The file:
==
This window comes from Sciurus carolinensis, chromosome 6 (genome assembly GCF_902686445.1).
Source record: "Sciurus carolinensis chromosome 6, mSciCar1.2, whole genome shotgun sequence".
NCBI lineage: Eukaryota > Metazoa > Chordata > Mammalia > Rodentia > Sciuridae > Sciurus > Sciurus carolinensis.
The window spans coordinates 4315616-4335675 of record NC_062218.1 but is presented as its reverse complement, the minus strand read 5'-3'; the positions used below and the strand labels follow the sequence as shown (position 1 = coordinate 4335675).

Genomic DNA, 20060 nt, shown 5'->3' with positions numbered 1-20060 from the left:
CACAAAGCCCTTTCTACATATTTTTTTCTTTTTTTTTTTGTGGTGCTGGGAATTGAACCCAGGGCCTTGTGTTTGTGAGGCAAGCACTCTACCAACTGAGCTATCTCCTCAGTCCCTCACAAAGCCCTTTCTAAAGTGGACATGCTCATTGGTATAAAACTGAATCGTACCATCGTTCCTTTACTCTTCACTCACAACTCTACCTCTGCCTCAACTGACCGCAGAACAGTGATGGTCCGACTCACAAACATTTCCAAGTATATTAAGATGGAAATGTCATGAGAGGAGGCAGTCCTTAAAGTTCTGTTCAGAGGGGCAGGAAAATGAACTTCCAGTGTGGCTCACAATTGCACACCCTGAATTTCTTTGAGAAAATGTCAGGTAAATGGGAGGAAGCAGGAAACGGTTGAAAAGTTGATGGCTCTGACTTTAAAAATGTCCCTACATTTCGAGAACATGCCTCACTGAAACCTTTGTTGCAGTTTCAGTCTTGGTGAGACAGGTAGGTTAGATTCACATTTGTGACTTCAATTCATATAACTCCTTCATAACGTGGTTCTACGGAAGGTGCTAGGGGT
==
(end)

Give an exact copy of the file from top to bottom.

This window comes from Sciurus carolinensis, chromosome 6 (genome assembly GCF_902686445.1).
Source record: "Sciurus carolinensis chromosome 6, mSciCar1.2, whole genome shotgun sequence".
NCBI lineage: Eukaryota > Metazoa > Chordata > Mammalia > Rodentia > Sciuridae > Sciurus > Sciurus carolinensis.
The window spans coordinates 4315616-4335675 of record NC_062218.1 but is presented as its reverse complement, the minus strand read 5'-3'; the positions used below and the strand labels follow the sequence as shown (position 1 = coordinate 4335675).

Genomic DNA, 20060 nt, shown 5'->3' with positions numbered 1-20060 from the left:
CACAAAGCCCTTTCTACATATTTTTTTCTTTTTTTTTTTGTGGTGCTGGGAATTGAACCCAGGGCCTTGTGTTTGTGAGGCAAGCACTCTACCAACTGAGCTATCTCCTCAGTCCCTCACAAAGCCCTTTCTAAAGTGGACATGCTCATTGGTATAAAACTGAATCGTACCATCGTTCCTTTACTCTTCACTCACAACTCTACCTCTGCCTCAACTGACCGCAGAACAGTGATGGTCCGACTCACAAACATTTCCAAGTATATTAAGATGGAAATGTCATGAGAGGAGGCAGTCCTTAAAGTTCTGTTCAGAGGGGCAGGAAAATGAACTTCCAGTGTGGCTCACAATTGCACACCCTGAATTTCTTTGAGAAAATGTCAGGTAAATGGGAGGAAGCAGGAAACGGTTGAAAAGTTGATGGCTCTGACTTTAAAAATGTCCCTACATTTCGAGAACATGCCTCACTGAAACCTTTGTTGCAGTTTCAGTCTTGGTGAGACAGGTAGGTTAGATTCACATTTGTGACTTCAATTCATATAACTCCTTCATAACGTGGTTCTACGGAAGGTGCTAGGGGT